Bicuspid aortic valve with thoracic aortic aneurysm
This checklist is meant to guide genetic testing for Heritable Thoracic Aortic Disorders (H-TAD) and/or Heritable Arterial Disorders (HAD). Both syndromic and non-syndromic entities are under consideration.
Since the introduction of Next Generation Sequencing (NGS) techniques, genetic testing has evolved from serial single gene testing to parallel panel testing and is gradually evolving to whole exome (genome) sequencing. This evolution has many advantages, especially in the setting of HTAD since important clinical overlap between the different genetic entities does not allow selection of the underlying causal gene based on clinical features in many instances. This is why genetic testing has evolved from screening for one particular entity (e.g screening of the FBN1 gene in case of suspicion of Marfan syndrome) to screening of a disease entity (e.g panel sequencing for HTAD).
While this strategy will undoubtedly result in the identification of the underlying defect in more patients and families, we do want to emphasize that clinical evaluation remains essential. The NGS techniques will for example not allow mutation detection in case of (small) deletions or insertions and if there is a strong clinical suspicion for a specific disease (e.g suspicion for Marfan syndrome in case of ectopia lentis and aortic aneurysm), we will complement the NGS test with additional testing if no defect is identified.
The two clinical constellations for which specifically targeted genetic testing can/should be considered are:
Aortic root dilatation in combination with lens luxation: Marfan syndrome – FBN1 mutation screening
Recurrent arterial rupture/dissection at distinct vascular beds in young patients with no significant risk factors – vascular Ehlers Danlos syndrome - vEDS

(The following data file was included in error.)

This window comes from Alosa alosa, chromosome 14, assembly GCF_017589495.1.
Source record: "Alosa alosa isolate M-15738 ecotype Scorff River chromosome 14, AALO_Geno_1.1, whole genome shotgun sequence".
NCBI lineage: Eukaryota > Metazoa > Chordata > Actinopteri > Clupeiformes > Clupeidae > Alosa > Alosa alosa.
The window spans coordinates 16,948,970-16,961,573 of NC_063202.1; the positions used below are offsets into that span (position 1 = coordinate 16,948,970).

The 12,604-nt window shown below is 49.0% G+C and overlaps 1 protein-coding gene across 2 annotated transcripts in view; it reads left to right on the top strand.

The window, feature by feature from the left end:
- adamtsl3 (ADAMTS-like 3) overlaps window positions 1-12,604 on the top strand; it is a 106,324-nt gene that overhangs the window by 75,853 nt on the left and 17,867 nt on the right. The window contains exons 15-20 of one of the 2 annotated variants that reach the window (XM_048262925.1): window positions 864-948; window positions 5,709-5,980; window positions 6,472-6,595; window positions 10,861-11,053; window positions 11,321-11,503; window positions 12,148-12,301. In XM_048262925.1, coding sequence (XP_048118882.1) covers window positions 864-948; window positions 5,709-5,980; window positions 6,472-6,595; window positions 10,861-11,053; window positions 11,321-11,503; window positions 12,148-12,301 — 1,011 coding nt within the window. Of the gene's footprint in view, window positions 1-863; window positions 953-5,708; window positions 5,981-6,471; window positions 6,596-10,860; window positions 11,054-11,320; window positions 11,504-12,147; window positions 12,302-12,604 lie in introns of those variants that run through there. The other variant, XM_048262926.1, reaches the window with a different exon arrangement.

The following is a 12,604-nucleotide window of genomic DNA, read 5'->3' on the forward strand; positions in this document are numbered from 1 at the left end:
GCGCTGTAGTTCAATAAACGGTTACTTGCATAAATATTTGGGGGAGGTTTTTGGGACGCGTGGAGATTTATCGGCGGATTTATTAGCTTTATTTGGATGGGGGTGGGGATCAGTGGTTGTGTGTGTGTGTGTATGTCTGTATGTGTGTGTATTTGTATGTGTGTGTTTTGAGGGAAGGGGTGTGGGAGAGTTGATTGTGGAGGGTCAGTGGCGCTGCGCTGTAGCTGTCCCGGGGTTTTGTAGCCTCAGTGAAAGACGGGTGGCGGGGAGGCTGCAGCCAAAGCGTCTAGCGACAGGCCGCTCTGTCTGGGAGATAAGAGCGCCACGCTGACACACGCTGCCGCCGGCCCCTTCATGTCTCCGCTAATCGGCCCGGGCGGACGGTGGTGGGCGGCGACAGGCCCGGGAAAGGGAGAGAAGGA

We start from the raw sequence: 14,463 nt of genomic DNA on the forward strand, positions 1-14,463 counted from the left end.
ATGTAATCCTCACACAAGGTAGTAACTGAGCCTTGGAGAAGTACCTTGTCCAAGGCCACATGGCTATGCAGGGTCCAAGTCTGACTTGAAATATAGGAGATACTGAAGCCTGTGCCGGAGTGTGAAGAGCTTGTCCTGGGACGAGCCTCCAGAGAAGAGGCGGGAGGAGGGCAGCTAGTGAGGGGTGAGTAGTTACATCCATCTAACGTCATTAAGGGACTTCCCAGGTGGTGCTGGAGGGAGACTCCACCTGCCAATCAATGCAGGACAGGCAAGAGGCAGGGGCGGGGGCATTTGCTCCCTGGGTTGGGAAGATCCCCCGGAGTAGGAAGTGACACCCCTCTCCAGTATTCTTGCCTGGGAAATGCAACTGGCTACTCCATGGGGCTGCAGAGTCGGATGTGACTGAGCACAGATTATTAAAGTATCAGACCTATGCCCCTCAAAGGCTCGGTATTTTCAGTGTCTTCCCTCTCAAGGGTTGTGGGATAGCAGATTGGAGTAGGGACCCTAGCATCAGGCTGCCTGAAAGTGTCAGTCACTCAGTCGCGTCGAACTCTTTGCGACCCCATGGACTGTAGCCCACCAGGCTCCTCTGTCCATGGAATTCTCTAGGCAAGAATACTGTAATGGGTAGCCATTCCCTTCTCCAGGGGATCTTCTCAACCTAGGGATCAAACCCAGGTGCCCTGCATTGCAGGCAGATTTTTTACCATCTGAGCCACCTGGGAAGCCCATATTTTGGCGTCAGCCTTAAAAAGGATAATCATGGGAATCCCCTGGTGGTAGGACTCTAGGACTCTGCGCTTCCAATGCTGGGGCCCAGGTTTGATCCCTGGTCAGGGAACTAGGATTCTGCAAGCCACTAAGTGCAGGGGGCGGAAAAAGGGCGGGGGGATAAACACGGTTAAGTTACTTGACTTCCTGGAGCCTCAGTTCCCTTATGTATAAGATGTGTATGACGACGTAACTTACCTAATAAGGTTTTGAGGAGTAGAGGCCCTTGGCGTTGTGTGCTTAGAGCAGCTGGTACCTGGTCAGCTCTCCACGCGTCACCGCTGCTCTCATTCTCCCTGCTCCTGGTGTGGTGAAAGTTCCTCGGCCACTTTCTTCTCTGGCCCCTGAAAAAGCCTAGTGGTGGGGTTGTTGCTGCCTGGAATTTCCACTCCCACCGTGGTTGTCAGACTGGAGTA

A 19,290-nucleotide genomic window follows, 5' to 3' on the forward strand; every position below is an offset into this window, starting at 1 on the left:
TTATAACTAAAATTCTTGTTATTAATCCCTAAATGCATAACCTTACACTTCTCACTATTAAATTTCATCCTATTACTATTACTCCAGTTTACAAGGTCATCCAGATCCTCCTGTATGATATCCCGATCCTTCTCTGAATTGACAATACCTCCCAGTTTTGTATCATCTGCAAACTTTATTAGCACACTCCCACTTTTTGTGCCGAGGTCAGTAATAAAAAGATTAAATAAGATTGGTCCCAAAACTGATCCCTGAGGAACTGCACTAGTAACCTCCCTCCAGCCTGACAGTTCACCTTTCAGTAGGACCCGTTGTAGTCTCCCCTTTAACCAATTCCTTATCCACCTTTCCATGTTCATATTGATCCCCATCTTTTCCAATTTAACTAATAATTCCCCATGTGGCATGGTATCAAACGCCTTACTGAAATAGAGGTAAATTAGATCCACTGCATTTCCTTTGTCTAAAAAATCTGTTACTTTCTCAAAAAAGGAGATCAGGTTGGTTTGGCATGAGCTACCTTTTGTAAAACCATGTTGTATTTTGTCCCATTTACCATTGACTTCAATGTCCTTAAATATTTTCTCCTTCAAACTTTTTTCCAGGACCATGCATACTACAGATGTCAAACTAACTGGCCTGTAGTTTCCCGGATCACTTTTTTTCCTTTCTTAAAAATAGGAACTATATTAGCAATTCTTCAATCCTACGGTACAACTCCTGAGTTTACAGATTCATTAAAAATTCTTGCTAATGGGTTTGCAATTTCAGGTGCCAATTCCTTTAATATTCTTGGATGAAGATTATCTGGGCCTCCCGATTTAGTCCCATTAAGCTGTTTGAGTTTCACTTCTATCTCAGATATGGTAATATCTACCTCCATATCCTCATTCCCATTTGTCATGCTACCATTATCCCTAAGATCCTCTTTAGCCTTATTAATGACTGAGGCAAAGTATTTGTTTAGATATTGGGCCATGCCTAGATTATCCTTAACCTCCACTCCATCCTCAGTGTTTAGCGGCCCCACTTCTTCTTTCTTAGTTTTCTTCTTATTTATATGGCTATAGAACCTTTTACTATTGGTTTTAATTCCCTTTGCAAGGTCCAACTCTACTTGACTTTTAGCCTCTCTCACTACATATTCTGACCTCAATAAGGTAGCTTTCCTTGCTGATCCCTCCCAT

In order to perform the appropriate set of gene tests, we are requesting clinical data. We kindly ask you to be as precise and specific as possible.
The differential diagnosis in patients referred for additional genetic testing with a clinical presentation characterized by aortic (root) aneurysm/dissection and/or arterial tortuosity is extensive. You will find an overview of possible diagnoses below. Please indicate what diagnosis you suspect in your patient and/or make sure to fill out the checklist as complete as possible so that we can set up the appropriate genetic testing.
General recommendations for patient/family evaluation in the setting of HTAD/HAD Target group
Patients younger than 60 - 65 years of age with Thoracic Aortic Aneurysm (aortic diameter Z-score >2 in adults and >3 in children or aortic dissection or arterial aneurysm/dissection and without other risk factors.
Procedures Multidisciplinary Evaluation
Clinical examination of proband:
Facial characteristics (hypertelorism, high plate, bifid uvula)
Revised Ghent Criteria for Diagnosis of Marfan syndrome and related conditions
In the absence of family history:
(1) Ao (Z≥2) + EL = MFS
(2) Ao (Z≥2) + FBN1 = MFS
(3) Ao (Z≥2) + Syst (≥7pts) = MFS
(4) EL + FBN1 with known Ao = MFS
In the presence of family history:
(5) EL + FH of MFS (as defined above) = MFS
(6) Syst (≥7 pts) + FH of MFS (as defined above) = MFS
(7) Ao (Z≥2 in adults, Z≥3 in children) + FH of MFS (as defined above) = MFS
Z: Z-score (aortic root diameter corrected for age and BSA); EL: ectopia lentis; FBN1: Fibrillin 1 mutation; Syst: systemic score (see below); FBN1 with known Ao: FBN1 mutation linked to aortic aneurysm in other patients/families (Loeys et al, Journal of Medical Genetics 2010)
Required clinical data
Aortic diameter at the level of the sinus of Valsalva